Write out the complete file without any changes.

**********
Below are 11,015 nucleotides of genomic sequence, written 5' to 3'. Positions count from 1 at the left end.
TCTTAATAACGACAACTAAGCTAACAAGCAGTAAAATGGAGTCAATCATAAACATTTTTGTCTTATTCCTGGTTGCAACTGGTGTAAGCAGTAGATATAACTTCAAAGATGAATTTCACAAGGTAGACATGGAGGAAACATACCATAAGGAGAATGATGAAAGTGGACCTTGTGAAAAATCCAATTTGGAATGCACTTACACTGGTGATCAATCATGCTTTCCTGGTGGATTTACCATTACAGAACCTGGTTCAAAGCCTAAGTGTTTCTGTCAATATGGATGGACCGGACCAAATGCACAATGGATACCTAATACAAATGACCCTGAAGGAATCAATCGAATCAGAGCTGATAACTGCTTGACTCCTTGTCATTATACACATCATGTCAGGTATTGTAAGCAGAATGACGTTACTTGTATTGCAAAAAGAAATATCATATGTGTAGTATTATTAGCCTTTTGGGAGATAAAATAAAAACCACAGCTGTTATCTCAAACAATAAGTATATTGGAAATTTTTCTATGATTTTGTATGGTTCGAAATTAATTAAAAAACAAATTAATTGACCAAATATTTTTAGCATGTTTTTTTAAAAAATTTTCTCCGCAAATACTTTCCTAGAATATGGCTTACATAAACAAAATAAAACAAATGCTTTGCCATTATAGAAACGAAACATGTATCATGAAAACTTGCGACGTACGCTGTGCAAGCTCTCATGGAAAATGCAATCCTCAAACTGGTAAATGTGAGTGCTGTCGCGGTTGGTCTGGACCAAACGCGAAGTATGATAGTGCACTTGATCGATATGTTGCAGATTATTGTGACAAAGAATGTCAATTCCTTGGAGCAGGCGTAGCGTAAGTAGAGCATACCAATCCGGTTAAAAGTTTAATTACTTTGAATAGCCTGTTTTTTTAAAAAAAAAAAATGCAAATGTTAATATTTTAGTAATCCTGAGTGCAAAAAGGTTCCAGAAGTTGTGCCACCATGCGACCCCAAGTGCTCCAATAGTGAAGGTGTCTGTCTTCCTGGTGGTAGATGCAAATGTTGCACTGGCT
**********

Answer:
Below are 11,015 nucleotides of genomic sequence, written 5' to 3'. Positions count from 1 at the left end.
TCTTAATAACGACAACTAAGCTAACAAGCAGTAAAATGGAGTCAATCATAAACATTTTTGTCTTATTCCTGGTTGCAACTGGTGTAAGCAGTAGATATAACTTCAAAGATGAATTTCACAAGGTAGACATGGAGGAAACATACCATAAGGAGAATGATGAAAGTGGACCTTGTGAAAAATCCAATTTGGAATGCACTTACACTGGTGATCAATCATGCTTTCCTGGTGGATTTACCATTACAGAACCTGGTTCAAAGCCTAAGTGTTTCTGTCAATATGGATGGACCGGACCAAATGCACAATGGATACCTAATACAAATGACCCTGAAGGAATCAATCGAATCAGAGCTGATAACTGCTTGACTCCTTGTCATTATACACATCATGTCAGGTATTGTAAGCAGAATGACGTTACTTGTATTGCAAAAAGAAATATCATATGTGTAGTATTATTAGCCTTTTGGGAGATAAAATAAAAACCACAGCTGTTATCTCAAACAATAAGTATATTGGAAATTTTTCTATGATTTTGTATGGTTCGAAATTAATTAAAAAACAAATTAATTGACCAAATATTTTTAGCATGTTTTTTTAAAAAATTTTCTCCGCAAATACTTTCCTAGAATATGGCTTACATAAACAAAATAAAACAAATGCTTTGCCATTATAGAAACGAAACATGTATCATGAAAACTTGCGACGTACGCTGTGCAAGCTCTCATGGAAAATGCAATCCTCAAACTGGTAAATGTGAGTGCTGTCGCGGTTGGTCTGGACCAAACGCGAAGTATGATAGTGCACTTGATCGATATGTTGCAGATTATTGTGACAAAGAATGTCAATTCCTTGGAGCAGGCGTAGCGTAAGTAGAGCATACCAATCCGGTTAAAAGTTTAATTACTTTGAATAGCCTGTTTTTTTAAAAAAAAAAAATGCAAATGTTAATATTTTAGTAATCCTGAGTGCAAAAAGGTTCCAGAAGTTGTGCCACCATGCGACCCCAAGTGCTCCAATAGTGAAGGTGTCTGTCTTCCTGGTGGTAGATGCAAATGTTGCACTGGCT